He was featured in the Super Mario Adventures comic serial printed in Nintendo Power, and also in the Nintendo Adventure Books

Yoshi was also depicted in the Super Mario Bros. movie. In the movie, Yoshi took the form of a realistic animatronic dinosaur. Yoshi was King Koopa's pet and is referred to as a "Throw-Back" by Koopa; he joined Daisy's side and eventually protected her with his own body against a stabbing. In the end, he is seen alive with Princess Daisy and Toad.


Since appearing in Super Mario World, Yoshi has received largely positive reception. He has become one of the most recognizable characters in the Mario series. Yoshi is also featured in a myriad of Mario merchandise; he is the subject of toys, shirts, and figures. Yoshi also appeared in two of the McDonald's Happy Meal promotions of Mario toys which only starred Mario, Donkey Kong, and Yoshi himself.[22] In a poll conducted in 2008, Yoshi was voted as the third-favorite video game character in Japan, with Cloud Strife and Mario placing second and first, respectively.[23] Gametrailers has created a special tribute video for Yoshi for the release of Super Mario Galaxy 2.[24]

Yoshi ranked at #1 on WhatCulture's list of "20 Top Video Game Sidekicks Of All Time".[21] Cheat Code Central listed Yoshi as the third best sidekick in video games, commenting that he's one of the most adorable video game characters.[25] GameSpy ranked Yoshi as the seventh best videogame sidekick, listing him over Luigi by reasoning only Yoshi can pull off being green and still be cool.[26] Complex placed Yoshi at fourth among "The 25 Most Kickass Dragons in Video Games", adding "Yoshi would have to be one of the best sidekicks of all time".[27] Australia's Official Nintendo Magazine called Yoshi a "cute, trustworthy, a plumber's best friend" and compared him to a loyal dog.[12] Yoshi is ranked 52nd on GamesRadar's Top 100 video game heroes.[28] The 2011 issue of the Guinness World Records Gamer's Edition included Yoshi at the 21st place in their list of the "Top 50 Video Game Characters of All Time", with him being the second highest-ranked Mario character, Mario being the first.[29]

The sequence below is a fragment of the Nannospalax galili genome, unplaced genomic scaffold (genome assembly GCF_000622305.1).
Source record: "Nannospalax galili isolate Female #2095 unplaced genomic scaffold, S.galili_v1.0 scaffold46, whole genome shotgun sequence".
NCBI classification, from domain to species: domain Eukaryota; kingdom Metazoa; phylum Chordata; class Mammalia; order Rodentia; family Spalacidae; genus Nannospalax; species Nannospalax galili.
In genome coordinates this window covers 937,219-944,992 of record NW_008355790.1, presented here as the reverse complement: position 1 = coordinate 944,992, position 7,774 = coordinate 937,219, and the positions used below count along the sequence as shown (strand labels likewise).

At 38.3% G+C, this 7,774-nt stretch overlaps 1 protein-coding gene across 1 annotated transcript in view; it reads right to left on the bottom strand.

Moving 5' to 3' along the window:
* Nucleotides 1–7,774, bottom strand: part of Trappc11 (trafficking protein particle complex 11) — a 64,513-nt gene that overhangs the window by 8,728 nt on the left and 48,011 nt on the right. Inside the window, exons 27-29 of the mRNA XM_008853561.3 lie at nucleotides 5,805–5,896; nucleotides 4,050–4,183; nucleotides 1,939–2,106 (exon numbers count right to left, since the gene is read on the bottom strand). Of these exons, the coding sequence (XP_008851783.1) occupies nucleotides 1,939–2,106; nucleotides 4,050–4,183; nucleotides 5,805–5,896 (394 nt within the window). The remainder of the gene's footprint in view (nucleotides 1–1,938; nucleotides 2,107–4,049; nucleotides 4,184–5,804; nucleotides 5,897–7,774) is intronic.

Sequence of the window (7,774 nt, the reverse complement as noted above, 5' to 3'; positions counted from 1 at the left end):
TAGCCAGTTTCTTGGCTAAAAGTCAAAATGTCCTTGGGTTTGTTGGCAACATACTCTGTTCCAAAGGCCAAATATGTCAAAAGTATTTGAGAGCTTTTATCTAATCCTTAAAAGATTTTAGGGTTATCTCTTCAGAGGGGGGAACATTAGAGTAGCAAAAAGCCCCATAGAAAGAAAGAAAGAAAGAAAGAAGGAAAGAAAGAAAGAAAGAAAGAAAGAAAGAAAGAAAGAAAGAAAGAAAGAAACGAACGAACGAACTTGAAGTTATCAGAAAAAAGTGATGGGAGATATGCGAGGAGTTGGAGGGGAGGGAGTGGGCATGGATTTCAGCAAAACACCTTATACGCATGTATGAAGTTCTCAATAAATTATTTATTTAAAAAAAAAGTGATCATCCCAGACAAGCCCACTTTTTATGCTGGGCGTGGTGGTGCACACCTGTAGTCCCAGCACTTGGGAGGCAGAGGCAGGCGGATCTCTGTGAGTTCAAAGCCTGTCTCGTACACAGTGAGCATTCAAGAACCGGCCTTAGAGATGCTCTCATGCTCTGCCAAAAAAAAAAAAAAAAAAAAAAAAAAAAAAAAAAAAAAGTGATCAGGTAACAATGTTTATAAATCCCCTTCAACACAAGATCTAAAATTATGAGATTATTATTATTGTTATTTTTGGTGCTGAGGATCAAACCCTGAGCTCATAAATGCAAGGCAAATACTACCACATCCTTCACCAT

1. ^ MobyGames, Super Mario World 2: Yoshi's Island - SNES Cover Art
  2. ^ Nintendo, Yossy Cookie
  3. ^ "You haven't known Yoshi's real name for the past 20 years". Polygon. Retrieved 2014-08-06. 
  4. ^ Pitcher, Jenna (5 August 2014). "So This Is Yoshi's Real Name". IGN Entertainment, Inc. Retrieved 12 August 2014. 
  5. ^ Narcisse, Evan (6 August 2014). "Yoshi's Real Name Is Actually 'T. Yoshisaur Munchakoopas'". Retrieved 12 August 2014.